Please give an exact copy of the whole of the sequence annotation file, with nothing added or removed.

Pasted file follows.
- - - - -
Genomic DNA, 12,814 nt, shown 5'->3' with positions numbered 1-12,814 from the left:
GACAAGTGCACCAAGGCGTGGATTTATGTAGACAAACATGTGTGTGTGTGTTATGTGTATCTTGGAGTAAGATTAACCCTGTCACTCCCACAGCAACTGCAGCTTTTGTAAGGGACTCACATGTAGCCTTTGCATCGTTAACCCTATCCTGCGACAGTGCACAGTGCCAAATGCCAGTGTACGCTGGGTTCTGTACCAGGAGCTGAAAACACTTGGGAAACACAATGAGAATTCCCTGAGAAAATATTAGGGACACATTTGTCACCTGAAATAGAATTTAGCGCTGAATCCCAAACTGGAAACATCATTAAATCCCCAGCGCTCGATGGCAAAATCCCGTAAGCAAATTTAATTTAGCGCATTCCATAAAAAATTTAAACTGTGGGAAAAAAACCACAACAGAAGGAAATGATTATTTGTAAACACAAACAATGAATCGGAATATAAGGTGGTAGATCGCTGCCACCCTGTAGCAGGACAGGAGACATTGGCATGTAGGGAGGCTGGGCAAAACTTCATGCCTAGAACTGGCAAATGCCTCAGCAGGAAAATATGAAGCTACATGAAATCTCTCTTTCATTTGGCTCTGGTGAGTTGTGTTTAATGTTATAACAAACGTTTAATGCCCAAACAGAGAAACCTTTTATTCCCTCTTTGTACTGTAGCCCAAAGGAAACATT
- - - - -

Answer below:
Genomic DNA, 12,814 nt, shown 5'->3' with positions numbered 1-12,814 from the left:
GACAAGTGCACCAAGGCGTGGATTTATGTAGACAAACATGTGTGTGTGTGTTATGTGTATCTTGGAGTAAGATTAACCCTGTCACTCCCACAGCAACTGCAGCTTTTGTAAGGGACTCACATGTAGCCTTTGCATCGTTAACCCTATCCTGCGACAGTGCACAGTGCCAAATGCCAGTGTACGCTGGGTTCTGTACCAGGAGCTGAAAACACTTGGGAAACACAATGAGAATTCCCTGAGAAAATATTAGGGACACATTTGTCACCTGAAATAGAATTTAGCGCTGAATCCCAAACTGGAAACATCATTAAATCCCCAGCGCTCGATGGCAAAATCCCGTAAGCAAATTTAATTTAGCGCATTCCATAAAAAATTTAAACTGTGGGAAAAAAACCACAACAGAAGGAAATGATTATTTGTAAACACAAACAATGAATCGGAATATAAGGTGGTAGATCGCTGCCACCCTGTAGCAGGACAGGAGACATTGGCATGTAGGGAGGCTGGGCAAAACTTCATGCCTAGAACTGGCAAATGCCTCAGCAGGAAAATATGAAGCTACATGAAATCTCTCTTTCATTTGGCTCTGGTGAGTTGTGTTTAATGTTATAACAAACGTTTAATGCCCAAACAGAGAAACCTTTTATTCCCTCTTTGTACTGTAGCCCAAAGGAAACATT